You can access the executive summary of the IEA report here. See also Financial Post, Renewables to produce quarter of world’s electricity by 2018: IEA.

REVE told us Latin America and the Caribbean could cover all their electricity needs using renewable energy resources. A report from the Inter-American Development Bank says these regions are endowed with sufficient resources to meet their projected 2050 electricity needs 22 times over.  Lower prices and new technologies are making renewables a viable alternative.  Thus solar, geothermal, wave, wind and biomass sources in this region could produce up to 80 petawatt-hours of electricity. (One petawatt-hour is equivalent to 1 trillion kilowatt-hour.)  At present, Latin America generates 1.3 petawatt hour. By 2050, demand is expected to grow to between 2.5 to 3.5 petawatt- hours.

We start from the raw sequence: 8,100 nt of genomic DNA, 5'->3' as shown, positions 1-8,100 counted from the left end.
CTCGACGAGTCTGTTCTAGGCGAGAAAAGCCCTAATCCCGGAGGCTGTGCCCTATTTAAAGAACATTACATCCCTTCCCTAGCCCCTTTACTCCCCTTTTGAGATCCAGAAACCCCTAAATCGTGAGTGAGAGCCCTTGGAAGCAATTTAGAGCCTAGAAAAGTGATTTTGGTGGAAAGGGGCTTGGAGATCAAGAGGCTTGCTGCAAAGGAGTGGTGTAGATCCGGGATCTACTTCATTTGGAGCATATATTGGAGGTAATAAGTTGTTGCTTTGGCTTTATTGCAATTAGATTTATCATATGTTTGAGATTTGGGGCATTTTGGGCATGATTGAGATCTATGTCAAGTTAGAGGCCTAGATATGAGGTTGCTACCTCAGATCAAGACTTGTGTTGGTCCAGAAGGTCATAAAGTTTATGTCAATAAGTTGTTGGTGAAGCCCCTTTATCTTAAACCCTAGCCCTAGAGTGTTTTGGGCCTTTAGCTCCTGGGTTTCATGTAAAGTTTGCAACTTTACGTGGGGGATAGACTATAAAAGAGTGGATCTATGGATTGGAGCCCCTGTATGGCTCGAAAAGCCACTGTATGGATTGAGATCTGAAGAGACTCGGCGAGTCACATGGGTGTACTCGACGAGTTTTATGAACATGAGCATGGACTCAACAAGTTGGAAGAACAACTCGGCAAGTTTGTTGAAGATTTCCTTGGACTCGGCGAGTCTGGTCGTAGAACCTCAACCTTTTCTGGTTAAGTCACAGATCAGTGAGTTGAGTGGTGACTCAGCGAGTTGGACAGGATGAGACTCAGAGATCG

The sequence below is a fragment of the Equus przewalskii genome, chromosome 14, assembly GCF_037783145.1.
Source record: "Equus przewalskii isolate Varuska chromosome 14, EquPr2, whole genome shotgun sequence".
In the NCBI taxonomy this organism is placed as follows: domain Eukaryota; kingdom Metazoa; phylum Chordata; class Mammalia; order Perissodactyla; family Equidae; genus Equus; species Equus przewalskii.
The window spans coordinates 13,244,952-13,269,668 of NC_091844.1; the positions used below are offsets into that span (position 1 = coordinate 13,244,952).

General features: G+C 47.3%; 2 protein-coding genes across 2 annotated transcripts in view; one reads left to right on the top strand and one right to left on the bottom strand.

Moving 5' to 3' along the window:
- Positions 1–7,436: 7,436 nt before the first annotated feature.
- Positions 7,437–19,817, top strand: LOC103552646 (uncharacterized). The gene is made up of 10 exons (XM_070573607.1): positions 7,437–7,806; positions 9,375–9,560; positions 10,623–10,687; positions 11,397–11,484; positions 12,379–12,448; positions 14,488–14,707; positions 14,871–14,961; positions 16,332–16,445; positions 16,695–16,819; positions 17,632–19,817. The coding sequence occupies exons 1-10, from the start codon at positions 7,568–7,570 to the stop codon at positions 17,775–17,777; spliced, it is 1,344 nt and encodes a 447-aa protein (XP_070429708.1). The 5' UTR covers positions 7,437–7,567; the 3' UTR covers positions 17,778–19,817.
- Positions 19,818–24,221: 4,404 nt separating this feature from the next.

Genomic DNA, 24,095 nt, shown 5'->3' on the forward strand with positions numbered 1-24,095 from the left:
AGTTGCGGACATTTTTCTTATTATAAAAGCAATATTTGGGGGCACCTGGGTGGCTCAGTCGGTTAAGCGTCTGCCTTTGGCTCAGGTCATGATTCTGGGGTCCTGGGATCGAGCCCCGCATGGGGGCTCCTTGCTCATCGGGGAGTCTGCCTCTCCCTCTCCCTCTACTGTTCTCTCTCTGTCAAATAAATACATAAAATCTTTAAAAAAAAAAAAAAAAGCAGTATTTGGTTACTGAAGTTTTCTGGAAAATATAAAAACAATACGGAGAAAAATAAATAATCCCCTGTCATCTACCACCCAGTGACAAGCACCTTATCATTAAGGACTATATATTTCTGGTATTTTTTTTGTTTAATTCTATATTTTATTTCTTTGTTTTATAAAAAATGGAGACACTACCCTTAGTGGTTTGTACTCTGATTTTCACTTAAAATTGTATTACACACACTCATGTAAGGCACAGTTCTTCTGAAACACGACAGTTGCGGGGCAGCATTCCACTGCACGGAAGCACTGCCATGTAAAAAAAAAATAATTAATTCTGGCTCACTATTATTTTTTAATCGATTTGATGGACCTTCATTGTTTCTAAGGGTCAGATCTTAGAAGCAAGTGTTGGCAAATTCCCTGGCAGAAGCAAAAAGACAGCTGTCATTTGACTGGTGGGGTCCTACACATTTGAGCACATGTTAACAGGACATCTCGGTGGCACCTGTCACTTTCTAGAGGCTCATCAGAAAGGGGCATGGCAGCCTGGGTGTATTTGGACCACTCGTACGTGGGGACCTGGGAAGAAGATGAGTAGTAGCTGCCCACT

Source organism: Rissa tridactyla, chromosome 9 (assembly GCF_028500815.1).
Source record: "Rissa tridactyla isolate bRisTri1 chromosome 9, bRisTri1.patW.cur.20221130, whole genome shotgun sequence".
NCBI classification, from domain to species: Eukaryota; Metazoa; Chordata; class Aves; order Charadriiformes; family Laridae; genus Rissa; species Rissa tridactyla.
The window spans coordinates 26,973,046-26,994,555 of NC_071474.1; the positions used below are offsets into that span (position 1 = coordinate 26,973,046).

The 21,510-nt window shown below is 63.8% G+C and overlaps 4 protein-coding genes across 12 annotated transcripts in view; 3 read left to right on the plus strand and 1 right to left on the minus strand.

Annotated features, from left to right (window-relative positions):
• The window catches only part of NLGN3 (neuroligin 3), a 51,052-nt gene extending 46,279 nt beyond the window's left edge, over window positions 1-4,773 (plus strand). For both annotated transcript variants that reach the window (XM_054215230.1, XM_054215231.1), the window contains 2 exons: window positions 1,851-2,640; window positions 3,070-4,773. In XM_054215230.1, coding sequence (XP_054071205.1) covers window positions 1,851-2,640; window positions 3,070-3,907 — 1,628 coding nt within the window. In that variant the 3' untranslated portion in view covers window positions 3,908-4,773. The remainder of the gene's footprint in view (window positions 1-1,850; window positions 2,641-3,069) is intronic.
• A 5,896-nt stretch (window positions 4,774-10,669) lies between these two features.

The 9 Billion noted the Philippines plans to reach 100% renewable energy within 10 years. The south Asian country of 85 million intends to reach this goal by getting its electricity from biomass, geothermal, hydro, ocean, solar and wind.

The Seychelles want 15% of their electricity from renewables by 2030 reported the Taipei Times. The islands in the Indian Ocean opened their first wind farm recently which is now providing power to 2,000 houses in Mahe — the main island of the Seychelles. This island is home to 70,000 people, about 90% of the total population. The Seychelles are almost entirely dependent on imported fossil fuels for power. The islands are hoping to produce electricity from waste as well as from solar panels.